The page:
- Michael Cera and Jonah Hill manage to make something sweet out of Superbad's super-raunchy script.
Yes, Superbad is about one of those nights -- when you finally have the chance to prove that you're not as big a dork as everyone thinks, only to get chased by the cops, hit by a car (twice), and nearly pulverized by the dude whose girlfriend's menstrual blood somehow ends up on your pant leg, while also managing to drunkenly embarrass yourself in front of the one girl you have real feelings for. You know, one of those nights.
Superbad was written by Knocked Up star Seth Rogen and co-writer Evan Goldberg, who cooked up the script's first draft when they were in high school. This helps to explain why it feels so knowing -- particularly in its clumsily averted hormonal glances and frank discussion of the best way to camouflage an erection. (Rogen and Goldberg even named the lead characters after themselves.) But they are equally recognizable as specimens bred in the gene pool of producer Apatow (40-Year-Old Virgin, Freaks and Geeks) -- the sort of kids who seem a touch young for their age, are more book-smart than street-smart, and live in abject terror at the thought of going off to college with their virginity intact.
More geek than freak, chubby, motormouthed Seth (Jonah Hill) perpetually brings up the rear in gym class and gets spat on by the resident senior-class bully. Gangly, soft-spoken Evan (Michael Cera) -- who can run like the wind, but doesn't really get sports -- stands dutifully at Seth's side, an introspective Sancho to his brash Quixote. True to form, they pine for girls who seem out of their respective leagues: Evan for nice-girl Becca (Martha MacIsaac), whose obvious flirtations he cluelessly rebuffs; Seth for the comely Jules (Emma Stone). An act of divine intervention eventually pairs Seth and Jules in a home-economics project, leading the popular girl to invite the dork (and his dork friend) to her graduation party. But, as mentioned, getting to that hallowed place proves easier said than done. In fact, it turns into something like the Lord of the Rings of adolescent nookie movies -- a calamitous, hazard-filled journey toward the fiery gates of Mount Poon.
At 19 and 23 respectively, Cera and Hill have the fully developed comic timing of seasoned pros, like Bob Hope and Bing Crosby in sneakers and cargo shorts. But Superbad is routinely stolen out from under them by an 18-year-old newcomer, Christopher Mintz-Plasse, who was plucked from MySpace obscurity to play dweeby third wheel Fogell. Mintz-Plasse embraces the part with such unbridled comic brio that the character -- and his fake-ID alias, McLovin -- is bound for movie-comedy immortality.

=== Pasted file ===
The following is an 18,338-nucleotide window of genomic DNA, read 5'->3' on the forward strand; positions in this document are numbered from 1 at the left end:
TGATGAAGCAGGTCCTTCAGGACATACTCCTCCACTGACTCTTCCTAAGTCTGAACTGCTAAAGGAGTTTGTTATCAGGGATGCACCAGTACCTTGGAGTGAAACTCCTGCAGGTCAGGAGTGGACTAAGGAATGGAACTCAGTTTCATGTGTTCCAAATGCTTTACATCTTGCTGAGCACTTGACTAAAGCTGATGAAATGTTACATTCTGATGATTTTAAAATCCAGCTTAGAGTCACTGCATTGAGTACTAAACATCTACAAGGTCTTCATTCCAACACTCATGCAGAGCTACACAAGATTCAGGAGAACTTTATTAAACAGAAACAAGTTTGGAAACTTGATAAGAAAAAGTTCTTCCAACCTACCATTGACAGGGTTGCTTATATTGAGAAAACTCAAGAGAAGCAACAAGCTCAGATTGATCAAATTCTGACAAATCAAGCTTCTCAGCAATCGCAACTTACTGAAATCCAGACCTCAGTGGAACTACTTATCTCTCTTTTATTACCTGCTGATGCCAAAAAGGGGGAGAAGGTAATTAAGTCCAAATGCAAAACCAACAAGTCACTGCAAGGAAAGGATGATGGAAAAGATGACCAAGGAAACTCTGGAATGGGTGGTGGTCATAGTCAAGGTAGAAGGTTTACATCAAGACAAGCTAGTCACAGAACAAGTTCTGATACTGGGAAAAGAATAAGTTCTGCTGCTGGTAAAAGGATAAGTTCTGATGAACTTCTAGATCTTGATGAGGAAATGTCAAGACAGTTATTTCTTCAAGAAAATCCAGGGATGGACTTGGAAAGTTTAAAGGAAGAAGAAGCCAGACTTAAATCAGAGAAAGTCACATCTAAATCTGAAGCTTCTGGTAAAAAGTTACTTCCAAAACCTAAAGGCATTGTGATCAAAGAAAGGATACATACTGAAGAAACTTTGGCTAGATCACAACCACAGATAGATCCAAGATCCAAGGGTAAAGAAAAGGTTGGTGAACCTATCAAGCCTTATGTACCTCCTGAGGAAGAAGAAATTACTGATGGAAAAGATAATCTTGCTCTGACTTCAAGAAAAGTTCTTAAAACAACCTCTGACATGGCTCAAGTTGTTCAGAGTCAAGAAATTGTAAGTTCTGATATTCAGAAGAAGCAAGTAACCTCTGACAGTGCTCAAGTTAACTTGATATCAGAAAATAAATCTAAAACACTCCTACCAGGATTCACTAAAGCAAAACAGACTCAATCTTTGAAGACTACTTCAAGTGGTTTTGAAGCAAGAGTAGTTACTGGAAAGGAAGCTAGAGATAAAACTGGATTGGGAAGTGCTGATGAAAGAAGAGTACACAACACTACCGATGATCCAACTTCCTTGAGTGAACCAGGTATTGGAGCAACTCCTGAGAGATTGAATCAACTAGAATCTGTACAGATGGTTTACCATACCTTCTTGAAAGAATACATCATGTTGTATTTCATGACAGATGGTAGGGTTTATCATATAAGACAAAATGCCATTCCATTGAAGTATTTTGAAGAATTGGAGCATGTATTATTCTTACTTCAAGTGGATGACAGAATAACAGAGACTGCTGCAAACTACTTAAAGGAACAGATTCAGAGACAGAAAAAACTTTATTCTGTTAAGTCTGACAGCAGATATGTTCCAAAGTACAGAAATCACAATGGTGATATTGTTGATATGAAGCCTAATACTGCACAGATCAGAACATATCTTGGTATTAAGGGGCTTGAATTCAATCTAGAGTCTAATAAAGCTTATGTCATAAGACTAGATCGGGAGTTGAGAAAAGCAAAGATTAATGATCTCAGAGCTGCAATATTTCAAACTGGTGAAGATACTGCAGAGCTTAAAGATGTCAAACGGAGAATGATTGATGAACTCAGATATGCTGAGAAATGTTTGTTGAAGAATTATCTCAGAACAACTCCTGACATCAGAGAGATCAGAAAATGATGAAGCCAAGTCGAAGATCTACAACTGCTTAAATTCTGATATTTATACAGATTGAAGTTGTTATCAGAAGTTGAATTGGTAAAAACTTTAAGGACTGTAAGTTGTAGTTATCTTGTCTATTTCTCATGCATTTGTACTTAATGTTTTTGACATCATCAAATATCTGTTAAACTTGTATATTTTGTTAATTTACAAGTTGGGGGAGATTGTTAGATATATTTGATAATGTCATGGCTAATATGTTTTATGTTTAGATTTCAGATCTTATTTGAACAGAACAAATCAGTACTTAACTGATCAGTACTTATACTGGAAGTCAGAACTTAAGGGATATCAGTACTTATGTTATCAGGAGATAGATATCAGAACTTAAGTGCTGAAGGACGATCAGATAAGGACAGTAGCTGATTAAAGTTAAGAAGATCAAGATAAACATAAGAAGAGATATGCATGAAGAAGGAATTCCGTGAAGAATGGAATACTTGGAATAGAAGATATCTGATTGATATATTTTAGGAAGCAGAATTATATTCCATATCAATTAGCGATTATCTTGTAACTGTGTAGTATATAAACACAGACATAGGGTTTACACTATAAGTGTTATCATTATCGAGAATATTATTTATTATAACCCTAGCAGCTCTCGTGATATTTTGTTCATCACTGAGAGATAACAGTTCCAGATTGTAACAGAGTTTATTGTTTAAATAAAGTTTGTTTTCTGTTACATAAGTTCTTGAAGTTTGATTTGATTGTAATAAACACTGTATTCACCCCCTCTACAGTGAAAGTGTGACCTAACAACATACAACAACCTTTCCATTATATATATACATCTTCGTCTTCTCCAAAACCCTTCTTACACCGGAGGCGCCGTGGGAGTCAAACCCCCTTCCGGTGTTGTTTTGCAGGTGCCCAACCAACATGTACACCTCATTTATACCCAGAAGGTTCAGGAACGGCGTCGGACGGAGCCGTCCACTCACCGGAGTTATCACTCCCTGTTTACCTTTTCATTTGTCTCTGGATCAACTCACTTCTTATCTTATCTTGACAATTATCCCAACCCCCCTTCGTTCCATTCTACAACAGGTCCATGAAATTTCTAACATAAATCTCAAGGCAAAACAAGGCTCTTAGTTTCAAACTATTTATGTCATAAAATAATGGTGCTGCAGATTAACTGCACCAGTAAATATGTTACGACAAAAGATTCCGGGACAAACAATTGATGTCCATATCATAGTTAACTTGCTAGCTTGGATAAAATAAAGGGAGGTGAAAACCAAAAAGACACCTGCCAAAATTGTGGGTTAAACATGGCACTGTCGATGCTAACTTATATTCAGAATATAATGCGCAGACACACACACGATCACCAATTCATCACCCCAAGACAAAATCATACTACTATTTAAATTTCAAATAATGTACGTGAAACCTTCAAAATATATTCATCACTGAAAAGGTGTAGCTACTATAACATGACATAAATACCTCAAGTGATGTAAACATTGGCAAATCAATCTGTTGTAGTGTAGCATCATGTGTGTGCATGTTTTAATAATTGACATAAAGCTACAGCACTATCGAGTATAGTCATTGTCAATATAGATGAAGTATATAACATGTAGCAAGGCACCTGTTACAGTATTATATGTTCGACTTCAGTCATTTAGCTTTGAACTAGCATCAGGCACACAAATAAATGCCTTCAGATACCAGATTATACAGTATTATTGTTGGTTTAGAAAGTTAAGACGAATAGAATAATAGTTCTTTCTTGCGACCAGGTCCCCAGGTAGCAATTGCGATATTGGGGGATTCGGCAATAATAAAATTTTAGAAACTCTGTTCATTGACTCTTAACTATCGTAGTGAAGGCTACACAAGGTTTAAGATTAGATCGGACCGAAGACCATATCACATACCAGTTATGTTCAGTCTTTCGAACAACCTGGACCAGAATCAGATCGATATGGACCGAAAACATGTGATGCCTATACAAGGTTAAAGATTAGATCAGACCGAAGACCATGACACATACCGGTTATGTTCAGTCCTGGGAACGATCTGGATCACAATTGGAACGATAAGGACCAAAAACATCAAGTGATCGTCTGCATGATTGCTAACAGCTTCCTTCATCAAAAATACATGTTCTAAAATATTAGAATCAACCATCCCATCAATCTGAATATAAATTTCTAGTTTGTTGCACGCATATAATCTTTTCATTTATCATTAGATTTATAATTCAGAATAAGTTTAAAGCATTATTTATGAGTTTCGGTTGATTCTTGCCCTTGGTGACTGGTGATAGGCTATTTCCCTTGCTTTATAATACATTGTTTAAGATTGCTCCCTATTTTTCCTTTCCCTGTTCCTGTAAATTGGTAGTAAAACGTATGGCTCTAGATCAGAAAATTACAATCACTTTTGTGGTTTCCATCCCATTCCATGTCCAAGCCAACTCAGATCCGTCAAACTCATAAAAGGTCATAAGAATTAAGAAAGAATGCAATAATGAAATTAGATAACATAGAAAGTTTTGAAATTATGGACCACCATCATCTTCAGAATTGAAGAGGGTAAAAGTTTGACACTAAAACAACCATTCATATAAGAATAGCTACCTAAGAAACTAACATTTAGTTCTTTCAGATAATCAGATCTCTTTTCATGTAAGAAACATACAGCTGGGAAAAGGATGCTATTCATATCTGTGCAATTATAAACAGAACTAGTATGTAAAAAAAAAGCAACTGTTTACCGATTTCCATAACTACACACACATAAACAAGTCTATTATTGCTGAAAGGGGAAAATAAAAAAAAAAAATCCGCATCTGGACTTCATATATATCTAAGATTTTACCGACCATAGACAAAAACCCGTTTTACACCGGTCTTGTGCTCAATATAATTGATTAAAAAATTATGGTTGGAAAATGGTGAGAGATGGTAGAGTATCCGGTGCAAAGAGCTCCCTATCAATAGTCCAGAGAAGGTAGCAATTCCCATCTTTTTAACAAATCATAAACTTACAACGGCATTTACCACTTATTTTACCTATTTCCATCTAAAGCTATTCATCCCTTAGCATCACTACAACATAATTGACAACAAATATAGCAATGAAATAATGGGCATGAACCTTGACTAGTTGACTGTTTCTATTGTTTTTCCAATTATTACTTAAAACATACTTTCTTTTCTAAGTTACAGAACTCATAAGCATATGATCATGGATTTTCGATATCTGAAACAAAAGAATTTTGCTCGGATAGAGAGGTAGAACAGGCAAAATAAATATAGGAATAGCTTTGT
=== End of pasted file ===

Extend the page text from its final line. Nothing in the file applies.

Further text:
Following a hilariously botched attempt by our intrepid trio to buy booze using said ID, Superbad effectively splits along two parallel tracks: Seth and Evan navigate their own circuitous route to Jules' house, while Fogell/McLovin gets an unexpected lift from two police officers (played by Rogen and Saturday Night Live's Bill Hader) who make the Keystone Kops look like paragons of law and order.
Directed by Greg Mottola (an alumnus, like Hill, of Apatow's short-lived TV series Undeclared), Superbad is often achingly funny, brewed from the now-familiar Apatow blend of go-for-broke slapstick and instantly quotable, potty-mouthed dialogue. ("I'm so jealous you got to suck on those tits when you were a baby," a wistful Seth tells Evan after an encounter with his friend's amply bosomed mother.) But what sets Superbad far apart from the American Pie series -- what places it alongside American Graffiti, Fast Times at Ridgemont High, and Dazed and Confused, in that elite strata of high-school comedies destined to last -- is its sweet, soulful vulnerability. Eventually, it becomes clear that Seth and Evan feel more anxious about losing each other, in the fall when they head to separate colleges, than losing their virginity. That naughty-but-nice approach might seem something of an Apatow cliché by now, if the characters themselves didn't ring so true. Make no mistake: Superbad is a movie about getting wasted and getting laid, but it is above all an ode to the end of teenage innocence in all its wonderful, horrible splendor.